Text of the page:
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What Is Periodontal Disease? Symptoms, Causes And Treatment

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What Is Periodontal Disease? Symptoms, Causes And Treatment

We pay special attention to the other aspects of our body and maintain our oral health. At this time, oral problems such as gingivitis and periodontitis occur. Periodontitis affects about 30-50% of the world population.

Do your teeth appear longer than usual? Shake it lightly with your fingers. Do you feel like they fall down at any moment? You may be suffering from periodontitis and need to see a dentist immediately! To learn more about this oral problem and its treatment, read on.

What is periodontal disease?

Periodontitis (or gum disease) is a severe infection of the gums that can damage the soft tissue and bone supporting your teeth. Failure to treat this condition can completely worsen the alveolar bone around the teeth. This can cause your teeth to loosen and some of them can even fall off.

Although periodontal disease is quite common, it is largely preventable.

Periodontal disease is usually the second stage of gum disease. Periodontal or gum disease is usually divided into three stages.

What are the stages of periodontal disease?

The three main stages of periodontitis are:

Stage 1 - Gingivitis

This is the most common stage of the disease. It forms plaque around your gums and in some cases can cause inflammation, swelling and even bleeding.

Stage 2 - Periodontitis

If the gingivitis is not treated, it can become heavy and cause periodontal disease. This infection threatens the gum, jawbone and surrounding bone.

Stage 3 - Advanced Periodontitis Or Periodontitis

If periodontitis progresses to this stage, there is a high risk that you will lose some of your teeth as well as the bones and fibers that they carry. This is the most severe stage that can lead to persistent bad breath, toothache, tooth loss, bone loss, and so on.

In this article we are dealing with the second stage of gum disease - periodontitis. Now let's take a look at the signs and symptoms.

Signs and symptoms

The most common symptoms of periodontal disease are:

  • Inflamed, swollen or swollen gums
  • Gums can be light red or purple
  • Tender gums that can bleed easily
  • Gum residues that make your teeth look longer
  • More space between the developing teeth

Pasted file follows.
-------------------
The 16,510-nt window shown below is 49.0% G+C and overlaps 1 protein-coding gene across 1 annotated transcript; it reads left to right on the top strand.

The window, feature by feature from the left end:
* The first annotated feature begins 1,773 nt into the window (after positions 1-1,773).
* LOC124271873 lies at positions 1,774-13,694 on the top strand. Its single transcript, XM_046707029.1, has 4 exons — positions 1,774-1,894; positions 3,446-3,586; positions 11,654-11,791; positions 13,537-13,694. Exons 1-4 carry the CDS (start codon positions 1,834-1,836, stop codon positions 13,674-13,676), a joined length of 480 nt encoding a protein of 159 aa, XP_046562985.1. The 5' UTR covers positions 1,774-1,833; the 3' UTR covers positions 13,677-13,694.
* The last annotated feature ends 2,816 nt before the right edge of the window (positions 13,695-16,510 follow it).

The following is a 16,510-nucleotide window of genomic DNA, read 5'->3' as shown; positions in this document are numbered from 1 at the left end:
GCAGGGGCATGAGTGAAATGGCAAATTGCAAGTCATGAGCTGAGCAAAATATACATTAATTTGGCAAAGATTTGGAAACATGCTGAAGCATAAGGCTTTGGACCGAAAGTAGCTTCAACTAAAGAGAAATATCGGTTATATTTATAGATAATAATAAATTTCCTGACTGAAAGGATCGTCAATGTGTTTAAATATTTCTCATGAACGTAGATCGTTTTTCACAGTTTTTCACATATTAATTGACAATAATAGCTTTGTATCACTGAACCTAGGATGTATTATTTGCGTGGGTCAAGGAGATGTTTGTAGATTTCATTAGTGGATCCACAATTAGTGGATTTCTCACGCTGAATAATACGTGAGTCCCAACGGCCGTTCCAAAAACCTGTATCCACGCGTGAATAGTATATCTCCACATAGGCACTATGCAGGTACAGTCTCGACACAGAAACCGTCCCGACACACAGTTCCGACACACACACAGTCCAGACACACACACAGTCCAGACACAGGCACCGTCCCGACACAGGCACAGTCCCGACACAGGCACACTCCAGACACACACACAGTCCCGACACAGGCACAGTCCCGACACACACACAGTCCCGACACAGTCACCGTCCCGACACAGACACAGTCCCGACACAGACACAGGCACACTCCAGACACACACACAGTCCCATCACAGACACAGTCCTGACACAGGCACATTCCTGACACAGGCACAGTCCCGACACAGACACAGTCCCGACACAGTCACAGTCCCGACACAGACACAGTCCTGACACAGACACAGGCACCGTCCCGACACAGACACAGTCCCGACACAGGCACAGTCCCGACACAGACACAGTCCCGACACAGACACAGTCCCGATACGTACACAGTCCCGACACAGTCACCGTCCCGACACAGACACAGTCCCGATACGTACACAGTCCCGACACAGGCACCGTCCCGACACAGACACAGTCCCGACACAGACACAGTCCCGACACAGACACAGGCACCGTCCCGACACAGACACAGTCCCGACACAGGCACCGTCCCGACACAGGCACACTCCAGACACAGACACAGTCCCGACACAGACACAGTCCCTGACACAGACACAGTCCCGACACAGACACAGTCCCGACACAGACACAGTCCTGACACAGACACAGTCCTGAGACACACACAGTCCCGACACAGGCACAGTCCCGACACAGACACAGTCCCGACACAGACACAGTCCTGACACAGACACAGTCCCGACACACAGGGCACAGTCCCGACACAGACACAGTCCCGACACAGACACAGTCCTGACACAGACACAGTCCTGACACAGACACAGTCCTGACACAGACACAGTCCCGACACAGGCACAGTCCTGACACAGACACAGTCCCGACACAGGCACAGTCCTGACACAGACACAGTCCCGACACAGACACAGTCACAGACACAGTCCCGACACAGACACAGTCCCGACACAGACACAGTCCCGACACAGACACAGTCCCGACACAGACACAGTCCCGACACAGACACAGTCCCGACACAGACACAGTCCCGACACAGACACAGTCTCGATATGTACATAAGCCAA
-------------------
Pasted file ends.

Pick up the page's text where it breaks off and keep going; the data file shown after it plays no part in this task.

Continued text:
• Pus between the teeth and the gums
  • Relaxation of the teeth
  • Bad breath
  • Toothache, especially when eating

What factors trigger periodontitis? Let us find out.

What causes periodontal disease?

Most cases of periodontitis begin with the formation of plaques on the teeth and gums. Plaque formation can further contribute to the development of periodontitis in the following phases:

  • The starches and sugars in the food you eat interact with the naturally occurring bacteria in your mouth. This leads to the formation of dental plaque.
  • If plaque is left unattended, your gum line may harden to tartar. Tartar is harder to remove and you can not just remove it by brushing or flossing. You need to see a dentist to get rid of it.
  • Untreated plaques and tartar lead to gingivitis. This is the beginning of periodontitis, which can cause irritation and inflammation in a part of your gum that surrounds the base of the tooth.
  • If gingivitis is not monitored, it leads to periodontitis, which causes pockets to form between the teeth and the gums. These bags are often filled with plaque, tartar and bacteria.

Risk Factors

The most common risk factors for periodontitis include:

  • Bad oral hygiene
  • Gingivitis
  • Chewing or smoking tobacco
  • Hormonal changes or imbalances caused by pregnancy or menopause
  • Substance abuse
  • Be obese
  • Genetics - A family history of the condition
  • Malnutrition - as with vitamin C.
  • Certain medications that alter the gums or make your mouth increasingly dry
  • Illnesses like leukemia and HIV / AIDS, which cause your immunity to wane
  • Other diseases such as diabetes, rheumatoid arthritis or Crohn's disease
  • Cancer treatments such as radiotherapy or chemotherapy

Many people mistake periodontitis for gingivitis because of the similarities in their symptoms. However, you must be aware that periodontal disease is an advanced stage of gingivitis. Below are some of the main differences between the two.

Gingivitis Vs. Periodontitis

Some of the main differences between gingivitis and periodontitis are:

Gingivitis

  • Gingivitis is preceded by periodontitis.
  • Not all cases of gingivitis develop into periodontitis.
  • It is a result of plaque.
  • The gums are inflamed and can even bleed when gum infections.